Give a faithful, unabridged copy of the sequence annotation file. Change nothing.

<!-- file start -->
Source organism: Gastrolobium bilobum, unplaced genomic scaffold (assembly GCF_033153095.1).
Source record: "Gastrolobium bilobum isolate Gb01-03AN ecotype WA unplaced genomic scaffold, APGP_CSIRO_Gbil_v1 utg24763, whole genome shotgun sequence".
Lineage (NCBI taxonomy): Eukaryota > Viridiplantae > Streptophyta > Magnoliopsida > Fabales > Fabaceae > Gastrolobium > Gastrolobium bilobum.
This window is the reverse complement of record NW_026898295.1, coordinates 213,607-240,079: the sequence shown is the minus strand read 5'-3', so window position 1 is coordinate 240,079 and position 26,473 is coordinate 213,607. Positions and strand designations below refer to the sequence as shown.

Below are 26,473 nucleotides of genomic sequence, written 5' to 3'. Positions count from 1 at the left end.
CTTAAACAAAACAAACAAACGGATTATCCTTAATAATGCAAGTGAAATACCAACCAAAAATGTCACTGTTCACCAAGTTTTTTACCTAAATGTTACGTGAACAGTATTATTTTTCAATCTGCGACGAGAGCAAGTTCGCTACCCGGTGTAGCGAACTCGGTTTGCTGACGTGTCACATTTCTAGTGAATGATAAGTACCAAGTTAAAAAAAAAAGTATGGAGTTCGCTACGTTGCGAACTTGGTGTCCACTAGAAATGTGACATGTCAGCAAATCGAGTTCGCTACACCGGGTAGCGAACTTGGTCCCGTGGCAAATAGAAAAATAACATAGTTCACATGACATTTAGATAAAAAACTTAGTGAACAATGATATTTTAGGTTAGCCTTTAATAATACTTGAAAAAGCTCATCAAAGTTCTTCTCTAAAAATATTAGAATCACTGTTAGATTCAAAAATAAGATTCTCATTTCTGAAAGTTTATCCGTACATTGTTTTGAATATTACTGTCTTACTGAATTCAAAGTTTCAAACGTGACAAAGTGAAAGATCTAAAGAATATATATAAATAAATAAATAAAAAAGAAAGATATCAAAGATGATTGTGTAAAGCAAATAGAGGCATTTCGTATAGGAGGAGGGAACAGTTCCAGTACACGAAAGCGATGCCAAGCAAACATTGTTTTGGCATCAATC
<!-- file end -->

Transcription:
Source organism: Gastrolobium bilobum, unplaced genomic scaffold (assembly GCF_033153095.1).
Source record: "Gastrolobium bilobum isolate Gb01-03AN ecotype WA unplaced genomic scaffold, APGP_CSIRO_Gbil_v1 utg24763, whole genome shotgun sequence".
Lineage (NCBI taxonomy): Eukaryota > Viridiplantae > Streptophyta > Magnoliopsida > Fabales > Fabaceae > Gastrolobium > Gastrolobium bilobum.
This window is the reverse complement of record NW_026898295.1, coordinates 213,607-240,079: the sequence shown is the minus strand read 5'-3', so window position 1 is coordinate 240,079 and position 26,473 is coordinate 213,607. Positions and strand designations below refer to the sequence as shown.

Below are 26,473 nucleotides of genomic sequence, written 5' to 3'. Positions count from 1 at the left end.
CTTAAACAAAACAAACAAACGGATTATCCTTAATAATGCAAGTGAAATACCAACCAAAAATGTCACTGTTCACCAAGTTTTTTACCTAAATGTTACGTGAACAGTATTATTTTTCAATCTGCGACGAGAGCAAGTTCGCTACCCGGTGTAGCGAACTCGGTTTGCTGACGTGTCACATTTCTAGTGAATGATAAGTACCAAGTTAAAAAAAAAAGTATGGAGTTCGCTACGTTGCGAACTTGGTGTCCACTAGAAATGTGACATGTCAGCAAATCGAGTTCGCTACACCGGGTAGCGAACTTGGTCCCGTGGCAAATAGAAAAATAACATAGTTCACATGACATTTAGATAAAAAACTTAGTGAACAATGATATTTTAGGTTAGCCTTTAATAATACTTGAAAAAGCTCATCAAAGTTCTTCTCTAAAAATATTAGAATCACTGTTAGATTCAAAAATAAGATTCTCATTTCTGAAAGTTTATCCGTACATTGTTTTGAATATTACTGTCTTACTGAATTCAAAGTTTCAAACGTGACAAAGTGAAAGATCTAAAGAATATATATAAATAAATAAATAAAAAAGAAAGATATCAAAGATGATTGTGTAAAGCAAATAGAGGCATTTCGTATAGGAGGAGGGAACAGTTCCAGTACACGAAAGCGATGCCAAGCAAACATTGTTTTGGCATCAATC